The company’s first partnerships were with Summit Medical Specialists in Kentucky and Fort Sanders OB/GYN in Tennessee. It joined forces with Texas-based Privia Medical Group Gulf Coast to back its weight-management program and support a range of health services offered through Privia’s 400 care providers.

Iron Health was named to Slice of Healthcare’s list of the top 50 companies driving innovation in women’s health in 2023.

“My goal and the way I measure success for myself is doing good work in the world and doing it with good people,” says Winans. “The last year has been a year of growth, a year of hustle and a year of learning.”

And it was a year Winans was fully prepared for after earning her MBA at UNC Kenan-Flagler.


Winans had a practical goal when she looked into MBA programs in 2013. She was running a startup and preparing to fundraise. She had a dual degree in psychology and marketing from Spring Hill College in Mobile, Alabama, and knew she needed to deepen her finance acumen.

Winans also had a 3-year-old at home and soon learned she was pregnant. She wanted a rigorous MBA program that also provided flexibility. She found it in the Business School’s online MBA Program.

Winans has been a fervent supporter of UNC Kenan-Flagler’s Center for the Business of Health since its launch in 2017 and serves on its advisory board. She also is a Business School board member and a member of 100 Women.

Stephanie Winans (MBA '16)

By early 2024, a year after its founding, Iron Health was serving around 100,000 patients across the U.S.

“UNC Kenan-Flagler’s MBA program was life-enriching,” she says. “It was also empowering in the sense that I got what I came for. I came in with a real knowledge gap. I walked out with that and a whole lot more that I didn’t realize would really propel me forward. It was all actionable for me.”

Her first job after graduating from Spring Hill College was teaching children with autism, but she transitioned into digital marketing and commercialization strategy before moving into the healthcare industry at Bundoo, a digital maternal and infant health startup she later led as CEO. Before co-founding Iron Health, she headed commercialization and growth strategy for BioDigital, a biomedical visualization company offering interactive 3D software.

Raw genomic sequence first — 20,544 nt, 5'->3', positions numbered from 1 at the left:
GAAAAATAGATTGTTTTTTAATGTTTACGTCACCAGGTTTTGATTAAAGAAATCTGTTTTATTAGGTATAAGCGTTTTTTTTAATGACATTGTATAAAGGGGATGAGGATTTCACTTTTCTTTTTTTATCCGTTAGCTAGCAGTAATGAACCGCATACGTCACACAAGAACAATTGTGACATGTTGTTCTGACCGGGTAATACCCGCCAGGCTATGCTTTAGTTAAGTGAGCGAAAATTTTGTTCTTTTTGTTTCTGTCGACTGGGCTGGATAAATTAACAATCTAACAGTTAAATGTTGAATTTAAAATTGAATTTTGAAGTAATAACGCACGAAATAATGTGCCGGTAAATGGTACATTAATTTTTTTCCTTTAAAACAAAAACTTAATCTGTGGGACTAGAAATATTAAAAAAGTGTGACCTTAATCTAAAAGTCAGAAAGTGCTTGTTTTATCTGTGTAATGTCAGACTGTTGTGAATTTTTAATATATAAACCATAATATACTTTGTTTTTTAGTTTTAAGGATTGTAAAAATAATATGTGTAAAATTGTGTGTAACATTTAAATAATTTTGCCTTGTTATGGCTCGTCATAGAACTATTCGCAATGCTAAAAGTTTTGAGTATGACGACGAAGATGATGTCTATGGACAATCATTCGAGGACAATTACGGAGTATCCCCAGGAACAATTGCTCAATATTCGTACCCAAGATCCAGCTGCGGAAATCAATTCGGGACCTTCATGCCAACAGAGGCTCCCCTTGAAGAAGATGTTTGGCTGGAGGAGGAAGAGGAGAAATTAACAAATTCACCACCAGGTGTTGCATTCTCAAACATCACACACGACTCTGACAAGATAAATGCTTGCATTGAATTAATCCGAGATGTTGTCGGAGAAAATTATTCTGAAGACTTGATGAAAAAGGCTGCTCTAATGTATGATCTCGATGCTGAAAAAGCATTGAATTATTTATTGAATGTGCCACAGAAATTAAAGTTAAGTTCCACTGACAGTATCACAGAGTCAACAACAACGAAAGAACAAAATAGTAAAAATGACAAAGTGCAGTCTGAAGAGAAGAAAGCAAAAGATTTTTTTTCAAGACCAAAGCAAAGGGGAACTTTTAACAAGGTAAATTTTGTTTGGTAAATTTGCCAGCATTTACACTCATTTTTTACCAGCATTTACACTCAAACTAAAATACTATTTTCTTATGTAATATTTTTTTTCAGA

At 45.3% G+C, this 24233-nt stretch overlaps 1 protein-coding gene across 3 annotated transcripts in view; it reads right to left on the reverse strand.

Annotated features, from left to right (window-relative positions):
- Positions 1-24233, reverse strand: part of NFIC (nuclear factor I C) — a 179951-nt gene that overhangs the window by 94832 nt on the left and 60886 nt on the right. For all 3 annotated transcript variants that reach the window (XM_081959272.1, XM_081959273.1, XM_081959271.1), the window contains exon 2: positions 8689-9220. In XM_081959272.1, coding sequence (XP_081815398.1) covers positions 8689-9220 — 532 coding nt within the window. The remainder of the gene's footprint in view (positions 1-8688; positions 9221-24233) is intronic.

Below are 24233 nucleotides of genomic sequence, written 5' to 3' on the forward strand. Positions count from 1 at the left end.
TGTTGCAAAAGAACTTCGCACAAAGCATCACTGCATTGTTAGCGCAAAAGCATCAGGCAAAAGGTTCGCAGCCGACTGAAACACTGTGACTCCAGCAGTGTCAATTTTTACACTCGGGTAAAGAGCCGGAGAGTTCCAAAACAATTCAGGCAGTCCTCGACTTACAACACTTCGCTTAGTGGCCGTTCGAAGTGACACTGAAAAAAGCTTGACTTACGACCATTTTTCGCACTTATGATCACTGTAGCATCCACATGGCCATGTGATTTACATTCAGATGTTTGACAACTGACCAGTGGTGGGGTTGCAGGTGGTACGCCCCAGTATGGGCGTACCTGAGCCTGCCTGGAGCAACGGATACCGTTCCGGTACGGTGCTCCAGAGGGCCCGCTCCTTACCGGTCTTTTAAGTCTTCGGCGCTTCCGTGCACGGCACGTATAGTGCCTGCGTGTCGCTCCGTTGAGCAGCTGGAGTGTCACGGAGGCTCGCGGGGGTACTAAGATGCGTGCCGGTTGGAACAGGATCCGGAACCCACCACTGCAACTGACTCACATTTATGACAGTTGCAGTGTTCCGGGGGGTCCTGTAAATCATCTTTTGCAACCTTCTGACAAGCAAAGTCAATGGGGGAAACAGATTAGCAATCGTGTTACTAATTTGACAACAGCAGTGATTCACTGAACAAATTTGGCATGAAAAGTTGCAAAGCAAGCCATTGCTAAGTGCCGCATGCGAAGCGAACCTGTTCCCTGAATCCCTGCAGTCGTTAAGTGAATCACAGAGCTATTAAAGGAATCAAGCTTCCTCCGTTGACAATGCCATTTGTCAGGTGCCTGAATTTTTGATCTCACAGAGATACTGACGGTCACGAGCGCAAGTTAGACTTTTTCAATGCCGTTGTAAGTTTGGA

“I wouldn’t say that I was a born entrepreneur. I was not the kid selling things on the sidewalk to friends,” says Winans. “But I do think I am a highly curious person. It takes a lot of grit and resilience to get to where you need to be and drive for success. But it also takes a certain amount of business acumen.”

And it requires a passion for a mission, a deep connection to a need. A big motivator for Winans is how Iron Health supports better mental health.

Women are twice as likely as men to experience generalized anxiety disorder, panic disorder and phobias, according to the National Institute of Mental Health. They are three times more likely than men to have obsessive-compulsive disorder, five times more likely to have post-traumatic stress disorder, and 10 times more likely than men to have an eating disorder.

Centers for Disease Control and Prevention researchers found that marginalized populations have higher rates of maternity-related deaths and struggle to receive specialized medical care.  Overall, women are estimated to spend 25% more time in poor health compared to men, the McKinsey Health Institute found.

“We’re not going to stop until we feel like equitable, high-quality care is accessible for all women,” says Winans. “We’re seeing patients who have experienced serious trauma, lived for decades without support, with Iron Health as their first therapy experience. And that’s because with Iron Health it feels easy to say ‘yes’ to care. It’s almost harder to say ‘no.’ In a world where there are so many barriers to care, we have designed a solution tailored to the way women manage care today.”